'Inadequate' sentence appealed after girl drowns

·3-min read

Facing a "life sentence" of grief and loss over the tragic death of a four-year-old girl, her family wants more jail time for the woman who took out a kayak while drunk before the drowning.

Tamarah Eaton finished a bottle of vodka hours before taking the young girl and a dog out in a one-man kayak to go fishing in the NSW Hunter region.

When the kayak capsized at Port Stephens in June 2021 and the girl and dog drowned, Eaton had an estimated blood alcohol level of 0.297, almost six times the legal limit.

Eaton was sentenced to a maximum of 30 months behind bars in December last year, with a non-parole period of 18 months.

With crown prosecutors arguing this sentence was "manifestly inadequate," the girl's mother told AAP that while any increase in jail time would be welcomed, no punishment would replace their loss.

"We do feel like we're paying the ultimate price with a life sentence regardless of what she gets but 18 months is just not enough," she said.

The family had found it "very difficult" to cope with the little girl's brothers and sisters withdrawing from social contact and experiencing panic attacks and anger outbursts.

"It's been tough," the mother said.

The family filled the courtroom at Sydney's Court of Criminal Appeal on Wednesday wearing black T-shirts sporting heart-shaped collages of the young girl.

"I hope you're dancing in the sky," the shirts read.

Eaton was previously given a reduced sentence after Judge Peter McGrath found her alcoholism was linked to her deprived upbringing and mental health diagnosis of bipolar disorder which was "strongly" linked to alcohol abuse.

She was also given a 25 per cent discount for pleading guilty to one count of aggravated culpable navigation causing death, which carries a maximum jail term of 14 years.

On Wednesday, she watched the appeal hearing via video link from Wellington Correctional Centre wearing a standard issue prison green jacket with her hair tied up.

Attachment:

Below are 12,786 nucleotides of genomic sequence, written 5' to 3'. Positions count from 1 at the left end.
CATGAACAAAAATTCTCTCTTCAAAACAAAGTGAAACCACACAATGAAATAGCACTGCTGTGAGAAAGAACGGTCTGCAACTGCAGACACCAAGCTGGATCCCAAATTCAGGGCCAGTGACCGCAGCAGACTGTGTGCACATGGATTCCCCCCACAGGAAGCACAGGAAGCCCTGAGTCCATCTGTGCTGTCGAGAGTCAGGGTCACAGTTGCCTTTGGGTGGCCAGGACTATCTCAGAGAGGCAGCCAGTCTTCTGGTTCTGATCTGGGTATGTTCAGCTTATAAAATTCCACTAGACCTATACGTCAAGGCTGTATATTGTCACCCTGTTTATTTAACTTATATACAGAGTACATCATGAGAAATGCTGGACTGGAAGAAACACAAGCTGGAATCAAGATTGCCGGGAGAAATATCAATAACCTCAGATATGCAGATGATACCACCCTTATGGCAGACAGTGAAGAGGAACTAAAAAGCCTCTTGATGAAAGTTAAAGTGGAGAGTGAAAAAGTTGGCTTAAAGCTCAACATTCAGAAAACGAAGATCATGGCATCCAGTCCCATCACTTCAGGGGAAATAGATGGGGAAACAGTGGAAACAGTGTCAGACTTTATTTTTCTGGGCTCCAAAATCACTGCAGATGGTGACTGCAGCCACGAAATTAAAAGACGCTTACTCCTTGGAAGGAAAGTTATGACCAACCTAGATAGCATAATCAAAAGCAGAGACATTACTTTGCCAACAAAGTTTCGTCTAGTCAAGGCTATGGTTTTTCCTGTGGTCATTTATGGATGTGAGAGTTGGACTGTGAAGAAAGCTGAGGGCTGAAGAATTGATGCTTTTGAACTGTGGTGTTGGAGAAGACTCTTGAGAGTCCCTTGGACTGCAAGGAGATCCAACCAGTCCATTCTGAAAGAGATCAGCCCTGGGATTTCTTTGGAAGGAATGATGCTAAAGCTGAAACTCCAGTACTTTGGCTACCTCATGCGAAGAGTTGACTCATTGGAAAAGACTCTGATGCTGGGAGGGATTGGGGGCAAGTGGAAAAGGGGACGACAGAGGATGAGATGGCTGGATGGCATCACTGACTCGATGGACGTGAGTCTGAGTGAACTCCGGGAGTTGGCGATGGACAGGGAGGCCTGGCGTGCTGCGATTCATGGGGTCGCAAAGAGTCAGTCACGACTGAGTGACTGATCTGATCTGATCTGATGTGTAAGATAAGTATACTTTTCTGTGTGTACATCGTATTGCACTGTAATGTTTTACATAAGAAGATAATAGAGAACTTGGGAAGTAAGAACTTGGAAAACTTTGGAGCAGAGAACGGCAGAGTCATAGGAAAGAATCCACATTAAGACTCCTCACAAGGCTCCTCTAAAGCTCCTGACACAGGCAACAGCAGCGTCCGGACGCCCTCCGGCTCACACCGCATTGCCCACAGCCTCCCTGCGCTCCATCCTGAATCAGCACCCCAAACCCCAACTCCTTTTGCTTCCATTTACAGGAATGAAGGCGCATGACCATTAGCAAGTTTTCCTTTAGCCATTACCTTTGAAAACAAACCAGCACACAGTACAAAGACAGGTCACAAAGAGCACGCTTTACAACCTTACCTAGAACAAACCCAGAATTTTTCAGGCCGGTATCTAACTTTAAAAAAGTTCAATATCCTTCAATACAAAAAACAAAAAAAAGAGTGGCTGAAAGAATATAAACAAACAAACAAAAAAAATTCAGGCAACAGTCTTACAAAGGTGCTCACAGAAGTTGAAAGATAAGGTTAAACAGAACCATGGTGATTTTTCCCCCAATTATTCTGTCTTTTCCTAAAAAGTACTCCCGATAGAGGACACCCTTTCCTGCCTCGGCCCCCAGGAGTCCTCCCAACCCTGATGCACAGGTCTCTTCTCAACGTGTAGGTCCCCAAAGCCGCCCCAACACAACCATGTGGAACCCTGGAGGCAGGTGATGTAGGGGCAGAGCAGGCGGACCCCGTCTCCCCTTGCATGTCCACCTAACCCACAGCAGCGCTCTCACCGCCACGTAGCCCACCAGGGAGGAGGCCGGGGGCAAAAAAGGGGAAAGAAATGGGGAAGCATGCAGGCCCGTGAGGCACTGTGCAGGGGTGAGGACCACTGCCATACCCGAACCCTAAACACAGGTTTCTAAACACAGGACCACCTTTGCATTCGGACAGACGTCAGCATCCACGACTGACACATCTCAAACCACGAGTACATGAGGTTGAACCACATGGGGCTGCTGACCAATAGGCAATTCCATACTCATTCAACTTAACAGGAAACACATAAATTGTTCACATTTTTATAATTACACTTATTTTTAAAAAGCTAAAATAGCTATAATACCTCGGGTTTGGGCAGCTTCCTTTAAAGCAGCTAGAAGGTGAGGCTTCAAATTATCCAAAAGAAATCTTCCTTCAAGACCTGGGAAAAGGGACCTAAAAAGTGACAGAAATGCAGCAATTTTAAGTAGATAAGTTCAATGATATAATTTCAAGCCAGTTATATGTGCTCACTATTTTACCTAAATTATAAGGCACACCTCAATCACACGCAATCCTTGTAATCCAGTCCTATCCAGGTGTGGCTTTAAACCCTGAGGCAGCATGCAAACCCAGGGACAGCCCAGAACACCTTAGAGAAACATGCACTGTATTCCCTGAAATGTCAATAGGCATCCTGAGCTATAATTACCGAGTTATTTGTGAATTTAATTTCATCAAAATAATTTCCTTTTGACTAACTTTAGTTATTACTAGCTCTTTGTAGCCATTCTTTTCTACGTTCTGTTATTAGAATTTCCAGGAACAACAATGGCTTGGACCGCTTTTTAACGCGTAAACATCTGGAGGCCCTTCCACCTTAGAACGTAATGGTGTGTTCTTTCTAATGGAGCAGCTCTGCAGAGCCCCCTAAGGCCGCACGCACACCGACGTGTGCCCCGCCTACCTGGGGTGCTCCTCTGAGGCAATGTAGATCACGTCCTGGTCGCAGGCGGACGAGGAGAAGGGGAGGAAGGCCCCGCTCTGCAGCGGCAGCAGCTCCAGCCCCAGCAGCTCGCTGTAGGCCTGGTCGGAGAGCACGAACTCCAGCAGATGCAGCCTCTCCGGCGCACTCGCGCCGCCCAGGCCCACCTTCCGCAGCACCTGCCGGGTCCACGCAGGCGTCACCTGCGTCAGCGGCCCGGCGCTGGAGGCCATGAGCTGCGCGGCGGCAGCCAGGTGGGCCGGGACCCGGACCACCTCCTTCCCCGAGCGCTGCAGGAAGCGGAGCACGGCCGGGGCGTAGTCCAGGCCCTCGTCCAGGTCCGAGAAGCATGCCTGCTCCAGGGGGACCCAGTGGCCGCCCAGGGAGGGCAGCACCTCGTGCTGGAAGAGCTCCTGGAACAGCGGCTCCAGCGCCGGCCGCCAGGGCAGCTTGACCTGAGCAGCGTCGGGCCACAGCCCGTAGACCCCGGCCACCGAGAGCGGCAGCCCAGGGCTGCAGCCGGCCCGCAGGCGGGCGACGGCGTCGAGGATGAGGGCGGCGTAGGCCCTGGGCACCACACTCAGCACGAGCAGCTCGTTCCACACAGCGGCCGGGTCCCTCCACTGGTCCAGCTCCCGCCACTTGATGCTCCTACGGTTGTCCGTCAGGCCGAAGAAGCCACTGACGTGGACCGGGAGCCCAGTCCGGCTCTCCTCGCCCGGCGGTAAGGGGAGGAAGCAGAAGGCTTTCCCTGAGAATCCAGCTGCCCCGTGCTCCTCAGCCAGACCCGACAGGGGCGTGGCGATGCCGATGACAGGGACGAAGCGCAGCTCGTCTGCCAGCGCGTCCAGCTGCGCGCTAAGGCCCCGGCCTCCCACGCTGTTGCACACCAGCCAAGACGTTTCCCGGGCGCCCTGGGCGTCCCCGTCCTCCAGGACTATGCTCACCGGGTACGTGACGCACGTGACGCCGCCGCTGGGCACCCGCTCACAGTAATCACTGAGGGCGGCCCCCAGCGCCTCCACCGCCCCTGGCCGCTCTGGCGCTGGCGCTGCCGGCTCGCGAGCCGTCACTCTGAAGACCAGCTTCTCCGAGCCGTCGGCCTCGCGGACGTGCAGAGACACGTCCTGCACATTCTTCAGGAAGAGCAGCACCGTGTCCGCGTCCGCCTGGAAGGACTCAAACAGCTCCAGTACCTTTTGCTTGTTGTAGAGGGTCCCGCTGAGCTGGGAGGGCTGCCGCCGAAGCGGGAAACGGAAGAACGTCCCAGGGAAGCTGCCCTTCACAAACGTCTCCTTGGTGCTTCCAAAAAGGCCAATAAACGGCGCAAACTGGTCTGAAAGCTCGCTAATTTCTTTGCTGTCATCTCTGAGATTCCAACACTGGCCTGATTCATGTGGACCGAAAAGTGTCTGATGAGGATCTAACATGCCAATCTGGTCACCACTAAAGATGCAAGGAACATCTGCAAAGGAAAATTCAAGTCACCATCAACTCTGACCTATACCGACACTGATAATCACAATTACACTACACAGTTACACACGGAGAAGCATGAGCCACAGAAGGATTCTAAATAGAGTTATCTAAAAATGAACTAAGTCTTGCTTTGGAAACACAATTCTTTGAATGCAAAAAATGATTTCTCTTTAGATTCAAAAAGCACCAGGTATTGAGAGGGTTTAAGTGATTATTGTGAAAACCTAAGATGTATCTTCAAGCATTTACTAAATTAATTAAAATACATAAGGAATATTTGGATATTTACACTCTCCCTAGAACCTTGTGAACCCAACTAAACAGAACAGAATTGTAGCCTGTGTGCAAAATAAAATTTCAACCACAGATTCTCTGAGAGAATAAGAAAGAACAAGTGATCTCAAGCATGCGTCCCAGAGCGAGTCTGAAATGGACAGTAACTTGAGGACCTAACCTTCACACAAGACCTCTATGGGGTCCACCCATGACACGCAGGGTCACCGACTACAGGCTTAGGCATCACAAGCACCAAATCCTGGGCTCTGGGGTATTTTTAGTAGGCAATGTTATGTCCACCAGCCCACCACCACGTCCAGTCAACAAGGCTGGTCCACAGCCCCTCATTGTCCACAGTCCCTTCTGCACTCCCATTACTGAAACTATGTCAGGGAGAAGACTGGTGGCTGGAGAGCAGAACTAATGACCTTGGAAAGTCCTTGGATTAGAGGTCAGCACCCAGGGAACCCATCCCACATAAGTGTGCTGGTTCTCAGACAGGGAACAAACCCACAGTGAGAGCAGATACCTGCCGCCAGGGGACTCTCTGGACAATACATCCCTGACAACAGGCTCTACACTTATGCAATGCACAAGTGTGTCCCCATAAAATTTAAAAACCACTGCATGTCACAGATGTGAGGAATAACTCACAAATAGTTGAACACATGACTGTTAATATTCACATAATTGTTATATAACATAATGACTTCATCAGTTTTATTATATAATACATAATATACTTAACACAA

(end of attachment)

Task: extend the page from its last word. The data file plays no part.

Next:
The Crown argued that Judge McGrath incorrectly used Eaton's personal circumstances to reduce her jail-time.

"We say that the sentence imposed ... was manifestly inadequate to a considerable degree," crown prosecutor Monica Millward told a panel of three appeals judges.

Eaton had a "very high level of moral culpability" in circumstances where she was drunk and took a young girl who could not swim on an overloaded vessel without offering her a life-jacket, said Ms Millward.

She was initially asked to take the girl on the kayak by a group she knew and paddled near the group as they mingled at Mallabula Point.

However, when everyone went inside for lunch, Eaton then travelled 900 metres from the jetty, out of sight of everyone, when the capsizing occurred.

She had been convicted of high-range drink driving and placed on a 10-month intensive corrections order four months before the kayak overturned.

On Wednesday, Eaton's barrister Peter Krisenthal said Judge McGrath imposed the 30-month sentence on a "principled and appropriate basis" and was allowed to reduce it because of his client's history and mental health.

"His Honour accepted that alcohol being at the root of this offending, that the mental health problems and the deprived background had some contribution to that," he said.

The judges will deliver their decision at a later date.

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